Artists & GalleriesDan's North Fork

Gail Neuman & Steve Palumbo Show Mixed Media Brilliance in Jamesport

Join East End Arts and Rosalie Dimon Gallery at Jamesport Manor Inn.

East End Arts is showing mixed media works by member artists Gail Neuman and Steve Palumbo at their Rosalie Dimon Gallery, located on the second floor of the Jamesport Manor Inn (370 Manor Lane, Jamesport), through April 28, 2019. Both Palumbo and Neuman will be on hand for an artists reception with local wines and artisanal cheeses on Sunday, December 9 from 3–5 p.m.

A mixed media artist, jewelry maker and art instructor from Islip Terrace, Gail Neuman is showing her wire “tree portraits,” featuring framed miniature trees. “My wire sculptures show the bare bones of the trees I create—its soul, if you will,” the artist explains, adding, “The tree sculptures and frames are designed and created in a one-woman studio with each wire piece created solely by me beginning to end.”

Neuman’s work involves various metals, patinas and aging of both the metal and the frames. “Some are found materials, and some are created to look they have many years upon them,” the artist says. “This collection is all done using steel wire to reflect the feeling of winter and the anticipation of spring—they are standing there devoid of leaves naked and bare.”

Most of the frames, which surround the wire trees, are made from reclaimed siding from former homes, an old window, a vintage mirror frame and silhouette to hold a wire tree necklace made of aged copper. “Manipulating the wire into these forms is done with much care so that each piece I create speaks to the viewer and touches him or her in the same way it does me.”

Wire tree portrait by Gail Neuman
Wire tree portrait by Gail Neuman, Courtesy East End Arts

Palumbo, a Quogue resident, has developed a unique style, creating “torn paper paintings” with paper collage on canvas. The work uses printed images pulled from newspapers and other sources, as well as colors applied like brushstrokes to the overall composition. “I was introduced to the Japanese art of chigiri-e about 20 years ago after seeing small collages made of rice and washi papers at a colleague’s home. I was instantly drawn to them,” Palumbo says.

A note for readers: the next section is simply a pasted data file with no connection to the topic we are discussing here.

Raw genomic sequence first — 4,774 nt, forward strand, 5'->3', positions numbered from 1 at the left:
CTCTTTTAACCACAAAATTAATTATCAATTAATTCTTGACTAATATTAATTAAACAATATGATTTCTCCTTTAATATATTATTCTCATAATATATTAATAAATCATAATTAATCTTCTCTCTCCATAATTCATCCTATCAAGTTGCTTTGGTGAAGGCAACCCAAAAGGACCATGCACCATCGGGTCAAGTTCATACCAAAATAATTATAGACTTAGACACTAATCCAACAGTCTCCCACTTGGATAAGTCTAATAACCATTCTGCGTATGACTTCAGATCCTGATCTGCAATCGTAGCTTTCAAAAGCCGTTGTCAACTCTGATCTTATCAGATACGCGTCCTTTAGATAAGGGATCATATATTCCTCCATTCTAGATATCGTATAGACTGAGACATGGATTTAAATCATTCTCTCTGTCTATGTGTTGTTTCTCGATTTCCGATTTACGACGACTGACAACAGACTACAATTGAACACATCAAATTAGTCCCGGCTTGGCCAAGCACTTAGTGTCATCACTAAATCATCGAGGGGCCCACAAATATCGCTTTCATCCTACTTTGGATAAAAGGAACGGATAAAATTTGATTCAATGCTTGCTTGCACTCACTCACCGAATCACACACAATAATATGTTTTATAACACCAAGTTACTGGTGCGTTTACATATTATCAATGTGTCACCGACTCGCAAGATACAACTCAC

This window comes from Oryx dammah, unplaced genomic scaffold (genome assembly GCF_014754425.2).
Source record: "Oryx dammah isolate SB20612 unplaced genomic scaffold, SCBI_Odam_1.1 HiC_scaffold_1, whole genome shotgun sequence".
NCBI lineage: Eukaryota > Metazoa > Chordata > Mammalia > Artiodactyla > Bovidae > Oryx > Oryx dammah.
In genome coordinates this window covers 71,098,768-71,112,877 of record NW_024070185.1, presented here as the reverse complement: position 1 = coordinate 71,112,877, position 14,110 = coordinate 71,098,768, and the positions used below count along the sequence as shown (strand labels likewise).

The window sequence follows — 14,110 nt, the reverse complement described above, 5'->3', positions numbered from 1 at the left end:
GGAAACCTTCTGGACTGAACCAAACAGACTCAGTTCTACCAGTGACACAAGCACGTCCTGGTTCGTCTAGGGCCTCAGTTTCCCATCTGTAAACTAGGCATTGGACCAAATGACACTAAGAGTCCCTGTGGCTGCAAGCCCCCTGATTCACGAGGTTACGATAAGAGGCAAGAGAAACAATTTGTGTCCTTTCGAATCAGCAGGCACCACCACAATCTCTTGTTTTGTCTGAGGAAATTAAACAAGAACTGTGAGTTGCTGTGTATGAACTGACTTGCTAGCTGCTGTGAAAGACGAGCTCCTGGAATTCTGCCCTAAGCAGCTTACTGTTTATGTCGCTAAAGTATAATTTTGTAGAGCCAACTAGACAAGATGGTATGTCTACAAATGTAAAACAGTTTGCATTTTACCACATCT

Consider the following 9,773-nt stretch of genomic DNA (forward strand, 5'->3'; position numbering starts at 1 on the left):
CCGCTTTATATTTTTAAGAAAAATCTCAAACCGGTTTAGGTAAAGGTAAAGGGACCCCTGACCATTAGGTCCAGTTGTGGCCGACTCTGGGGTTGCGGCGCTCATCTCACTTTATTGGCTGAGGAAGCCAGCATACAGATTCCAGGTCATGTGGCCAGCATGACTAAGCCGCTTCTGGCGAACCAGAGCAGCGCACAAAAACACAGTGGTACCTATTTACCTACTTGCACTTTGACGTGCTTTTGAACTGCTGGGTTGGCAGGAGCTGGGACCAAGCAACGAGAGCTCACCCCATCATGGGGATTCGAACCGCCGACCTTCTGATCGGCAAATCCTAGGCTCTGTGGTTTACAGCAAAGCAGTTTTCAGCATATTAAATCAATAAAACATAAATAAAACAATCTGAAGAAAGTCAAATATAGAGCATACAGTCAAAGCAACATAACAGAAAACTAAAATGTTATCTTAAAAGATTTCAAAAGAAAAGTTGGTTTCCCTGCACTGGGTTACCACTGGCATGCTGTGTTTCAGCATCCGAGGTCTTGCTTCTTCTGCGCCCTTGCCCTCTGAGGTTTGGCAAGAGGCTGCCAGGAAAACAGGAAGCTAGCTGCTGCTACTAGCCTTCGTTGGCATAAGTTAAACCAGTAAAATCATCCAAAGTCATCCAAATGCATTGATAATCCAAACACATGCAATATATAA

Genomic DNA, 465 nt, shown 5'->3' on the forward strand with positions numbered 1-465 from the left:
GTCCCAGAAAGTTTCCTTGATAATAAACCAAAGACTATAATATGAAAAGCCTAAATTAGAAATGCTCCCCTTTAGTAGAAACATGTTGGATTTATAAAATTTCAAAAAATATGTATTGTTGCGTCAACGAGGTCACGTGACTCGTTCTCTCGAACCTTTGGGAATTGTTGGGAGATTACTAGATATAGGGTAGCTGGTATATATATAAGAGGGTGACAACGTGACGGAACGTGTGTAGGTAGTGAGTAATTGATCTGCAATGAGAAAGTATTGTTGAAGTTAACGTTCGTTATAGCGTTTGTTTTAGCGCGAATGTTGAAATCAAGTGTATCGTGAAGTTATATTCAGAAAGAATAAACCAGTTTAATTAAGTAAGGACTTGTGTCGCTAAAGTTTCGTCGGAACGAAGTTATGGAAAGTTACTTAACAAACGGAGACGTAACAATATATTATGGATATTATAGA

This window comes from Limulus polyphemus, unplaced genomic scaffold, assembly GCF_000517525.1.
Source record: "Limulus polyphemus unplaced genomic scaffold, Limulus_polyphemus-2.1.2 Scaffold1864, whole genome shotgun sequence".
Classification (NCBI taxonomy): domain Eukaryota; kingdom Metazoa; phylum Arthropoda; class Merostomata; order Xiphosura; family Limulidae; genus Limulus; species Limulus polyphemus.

“I like the idea of working with paper. Paper is organic. It lives and breathes. It tells me, during the process of tearing and pasting, where it wants to live on the canvas and what it wants to be,” the artist continues. “At times it is frustratingly thin, temperamental and shy—at other times, bold, thick and unbending—but there is always a unique dimension that it brings to my vision, a dimension that paints or pencil simply cannot [replicate].”

Incorporating the torn newsprint and newspaper photos into the classic Japanese papers, Palumbo deconstructs and then reconstructs them to change the original intent and meaning. “There is a definite energy that releases during the process of tearing and shredding the paper, which dictates its ultimate rearrangement onto the canvas,” Palumbo says. “I want the viewer to feel this energy, to put their hand on the surface of the piece and feel the paper breathe along with them—to be able, without even looking, to know the story that is being told.”

Made over the past year, Palumbo’s works on view range from landscape to figurative and incorporate both abstract and cubist elements, along with social commentary in some instances.

Exhibitions like this one at the Rosalie Dimon Gallery are a joint effort between East End Arts and the Jamesport Manor Inn. The show is on view Wednesdays to Sundays, 11:30 a.m.–9:30 p.m. during lunch and dinner service. Jamesport Manor will be closed January 1–26, 2019.

For more information, call 631-722-0500 or visit jamesportmanorinn.com or visit eastendarts.org.

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